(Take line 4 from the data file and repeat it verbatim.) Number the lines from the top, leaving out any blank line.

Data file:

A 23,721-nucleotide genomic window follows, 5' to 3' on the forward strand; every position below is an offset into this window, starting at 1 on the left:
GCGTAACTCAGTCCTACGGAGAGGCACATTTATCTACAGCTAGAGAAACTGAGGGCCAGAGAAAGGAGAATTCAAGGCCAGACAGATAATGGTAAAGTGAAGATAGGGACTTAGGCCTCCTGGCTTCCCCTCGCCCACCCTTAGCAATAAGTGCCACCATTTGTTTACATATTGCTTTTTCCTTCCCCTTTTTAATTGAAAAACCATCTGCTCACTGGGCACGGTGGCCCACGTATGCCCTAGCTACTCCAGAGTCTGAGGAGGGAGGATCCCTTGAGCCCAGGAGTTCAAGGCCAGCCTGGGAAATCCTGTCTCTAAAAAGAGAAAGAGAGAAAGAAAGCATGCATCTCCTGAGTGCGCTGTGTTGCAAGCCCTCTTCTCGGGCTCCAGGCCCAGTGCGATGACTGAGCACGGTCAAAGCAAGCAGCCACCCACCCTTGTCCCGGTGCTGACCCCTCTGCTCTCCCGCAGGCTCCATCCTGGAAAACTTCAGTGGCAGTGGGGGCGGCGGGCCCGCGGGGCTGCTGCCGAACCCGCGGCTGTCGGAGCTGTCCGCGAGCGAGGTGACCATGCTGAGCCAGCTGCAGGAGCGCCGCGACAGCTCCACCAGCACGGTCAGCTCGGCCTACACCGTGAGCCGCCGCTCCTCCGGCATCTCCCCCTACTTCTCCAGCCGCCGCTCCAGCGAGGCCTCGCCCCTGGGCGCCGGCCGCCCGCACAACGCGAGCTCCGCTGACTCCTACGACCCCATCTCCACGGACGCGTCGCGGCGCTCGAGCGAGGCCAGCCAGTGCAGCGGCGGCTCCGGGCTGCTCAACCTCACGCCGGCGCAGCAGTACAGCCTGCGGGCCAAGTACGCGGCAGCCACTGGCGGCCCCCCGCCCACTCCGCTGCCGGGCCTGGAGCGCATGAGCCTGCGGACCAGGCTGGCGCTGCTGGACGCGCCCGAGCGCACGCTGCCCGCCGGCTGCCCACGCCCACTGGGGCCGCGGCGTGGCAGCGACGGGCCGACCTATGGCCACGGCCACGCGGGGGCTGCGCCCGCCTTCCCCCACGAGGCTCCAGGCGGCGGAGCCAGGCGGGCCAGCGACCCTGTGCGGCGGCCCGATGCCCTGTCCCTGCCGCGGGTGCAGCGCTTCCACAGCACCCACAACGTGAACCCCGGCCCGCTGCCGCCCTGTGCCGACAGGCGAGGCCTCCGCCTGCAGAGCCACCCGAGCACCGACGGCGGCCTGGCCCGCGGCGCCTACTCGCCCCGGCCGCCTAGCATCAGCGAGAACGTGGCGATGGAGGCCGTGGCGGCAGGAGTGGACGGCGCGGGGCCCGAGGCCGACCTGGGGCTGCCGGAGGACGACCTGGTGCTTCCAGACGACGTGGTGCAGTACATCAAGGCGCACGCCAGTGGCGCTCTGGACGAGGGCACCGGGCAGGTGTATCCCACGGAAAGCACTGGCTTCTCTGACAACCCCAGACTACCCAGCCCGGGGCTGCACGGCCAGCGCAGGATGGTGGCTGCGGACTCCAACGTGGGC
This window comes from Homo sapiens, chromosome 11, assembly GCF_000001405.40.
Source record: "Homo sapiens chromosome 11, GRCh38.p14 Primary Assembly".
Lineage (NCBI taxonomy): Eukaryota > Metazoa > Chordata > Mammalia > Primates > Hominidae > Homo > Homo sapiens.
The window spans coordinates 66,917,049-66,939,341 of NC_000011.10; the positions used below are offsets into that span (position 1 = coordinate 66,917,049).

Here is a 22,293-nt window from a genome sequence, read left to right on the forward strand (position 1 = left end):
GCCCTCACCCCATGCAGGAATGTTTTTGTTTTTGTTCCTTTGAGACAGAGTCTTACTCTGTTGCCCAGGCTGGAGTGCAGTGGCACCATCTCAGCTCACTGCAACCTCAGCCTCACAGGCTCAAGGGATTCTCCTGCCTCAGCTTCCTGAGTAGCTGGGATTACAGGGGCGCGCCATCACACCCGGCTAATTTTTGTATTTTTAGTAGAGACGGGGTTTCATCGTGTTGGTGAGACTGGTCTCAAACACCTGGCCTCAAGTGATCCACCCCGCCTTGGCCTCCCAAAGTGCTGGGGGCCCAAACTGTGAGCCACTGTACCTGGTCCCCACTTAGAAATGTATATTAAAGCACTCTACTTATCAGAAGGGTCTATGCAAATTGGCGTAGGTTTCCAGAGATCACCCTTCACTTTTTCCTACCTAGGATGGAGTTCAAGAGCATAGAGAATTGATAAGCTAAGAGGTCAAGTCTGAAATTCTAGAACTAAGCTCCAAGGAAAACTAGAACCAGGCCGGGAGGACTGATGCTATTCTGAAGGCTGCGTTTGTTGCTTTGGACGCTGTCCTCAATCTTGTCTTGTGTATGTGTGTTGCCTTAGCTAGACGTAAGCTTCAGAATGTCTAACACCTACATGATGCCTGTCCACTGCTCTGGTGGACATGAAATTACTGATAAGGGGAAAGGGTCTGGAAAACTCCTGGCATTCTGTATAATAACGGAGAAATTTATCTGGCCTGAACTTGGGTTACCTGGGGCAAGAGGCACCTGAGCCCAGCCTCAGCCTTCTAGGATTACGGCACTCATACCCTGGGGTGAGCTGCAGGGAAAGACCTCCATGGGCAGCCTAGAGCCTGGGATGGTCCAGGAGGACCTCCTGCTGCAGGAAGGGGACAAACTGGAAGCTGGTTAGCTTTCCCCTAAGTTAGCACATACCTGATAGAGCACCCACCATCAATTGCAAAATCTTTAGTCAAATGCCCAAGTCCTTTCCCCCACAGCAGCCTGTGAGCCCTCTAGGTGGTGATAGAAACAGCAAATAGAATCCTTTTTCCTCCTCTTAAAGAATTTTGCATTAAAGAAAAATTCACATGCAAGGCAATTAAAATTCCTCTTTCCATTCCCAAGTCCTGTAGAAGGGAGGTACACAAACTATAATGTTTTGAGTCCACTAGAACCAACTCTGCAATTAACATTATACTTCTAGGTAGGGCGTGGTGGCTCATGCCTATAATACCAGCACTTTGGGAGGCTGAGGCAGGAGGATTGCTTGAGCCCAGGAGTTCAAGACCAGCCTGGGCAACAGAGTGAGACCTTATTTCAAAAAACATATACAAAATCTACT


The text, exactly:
Source record: "Homo sapiens chromosome 11, GRCh38.p14 Primary Assembly".